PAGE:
You need to keep dust out of solutions of AgNO3 as it can cause reduction to the metal and/or formation of the chloride and sulfate. Also remember that while evaporation to dryness recovers all of a compound in solution, it effects no purification - you must have some liquid left to hold impurities.
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[*] posted on 3-6-2009 at 23:24


Not_important's method also is a nice method. It even is more accessible than the method I presented, because you need less strong heating (melting silver metal in the final step of my process requires much higher temperature).
Still, it would be really nice if one of us could come up with a method, which does not require heating above 100 C at all. Many less equipped home chemists still will be hesitant to work with a melt of 300 C. Maintaining it at 300 C sounds more easy than it actually is. You need a high temperature range thermometer and you need to keep the liquid mixing all the time in order to prevent formation of hot spots.




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[*] posted on 5-6-2009 at 09:11


Quote: Originally posted by woelen  
Not_important's method also is a nice method. It even is more accessible than the method I presented, because you need less strong heating (melting silver metal in the final step of my process requires much higher temperature).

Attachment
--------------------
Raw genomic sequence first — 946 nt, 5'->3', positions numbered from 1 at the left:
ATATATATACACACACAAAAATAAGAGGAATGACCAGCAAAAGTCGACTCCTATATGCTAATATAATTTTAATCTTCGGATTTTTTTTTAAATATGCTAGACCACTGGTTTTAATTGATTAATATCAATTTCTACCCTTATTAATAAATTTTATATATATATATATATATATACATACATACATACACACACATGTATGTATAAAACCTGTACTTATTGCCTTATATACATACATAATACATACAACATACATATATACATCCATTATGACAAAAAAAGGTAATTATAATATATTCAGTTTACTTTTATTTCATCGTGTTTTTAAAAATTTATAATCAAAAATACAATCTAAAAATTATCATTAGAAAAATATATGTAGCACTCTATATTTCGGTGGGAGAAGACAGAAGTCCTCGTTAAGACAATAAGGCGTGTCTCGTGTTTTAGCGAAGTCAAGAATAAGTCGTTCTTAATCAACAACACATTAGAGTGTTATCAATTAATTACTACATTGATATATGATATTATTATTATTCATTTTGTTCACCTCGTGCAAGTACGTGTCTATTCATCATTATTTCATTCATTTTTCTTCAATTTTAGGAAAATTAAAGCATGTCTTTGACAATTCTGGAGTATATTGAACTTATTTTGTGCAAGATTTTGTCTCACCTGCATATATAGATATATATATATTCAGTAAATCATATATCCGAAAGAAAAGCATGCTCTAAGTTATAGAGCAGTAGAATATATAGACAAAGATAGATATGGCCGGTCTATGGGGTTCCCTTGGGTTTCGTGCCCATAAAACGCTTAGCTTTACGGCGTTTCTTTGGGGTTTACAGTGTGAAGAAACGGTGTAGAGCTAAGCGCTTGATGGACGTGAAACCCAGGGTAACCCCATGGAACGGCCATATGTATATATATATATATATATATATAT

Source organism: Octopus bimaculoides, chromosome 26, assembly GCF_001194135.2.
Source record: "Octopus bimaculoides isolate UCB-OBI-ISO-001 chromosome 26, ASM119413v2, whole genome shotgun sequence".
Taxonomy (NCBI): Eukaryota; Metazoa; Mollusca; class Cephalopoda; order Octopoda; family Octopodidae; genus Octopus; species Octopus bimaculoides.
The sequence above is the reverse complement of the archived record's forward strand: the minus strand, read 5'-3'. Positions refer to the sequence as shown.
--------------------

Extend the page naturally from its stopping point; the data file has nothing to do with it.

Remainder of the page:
Still, it would be really nice if one of us could come up with a method, which does not require heating above 100 C at all. Many less equipped home chemists still will be hesitant to work with a melt of 300 C. Maintaining it at 300 C sounds more easy than it actually is. You need a high temperature range thermometer and you need to keep the liquid mixing all the time in order to prevent formation of hot spots.

Hmm I've got a small problem. I tried your method, to recover the Ag from some AgCl. I added NH3 to it to make diaminesilver chloride, which didnt work: there was still a grey solid (AgCl contaminated with elemental Ag) at the bottom. I decided to add methanol to that anyway. I got a creamy precipitate. I figured i should boil off the NH3 and MeOH before any fulminate forms, but then I get toxic MeOH and corrosive NH3 everywhere. Should I just filter off the precipitate and chuck the MeOH/NH3 away?
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[*] posted on 5-6-2009 at 09:33


Hmmm... you added methanol? That probably is not the best reductor in this case. I'm afraid you now need something stronger. I would not heat all the stuff and drive off the methanol and ammonia, that gives a lot of noxious fumes and there is the risk of fire/explosion due to buildup of methanol vapor.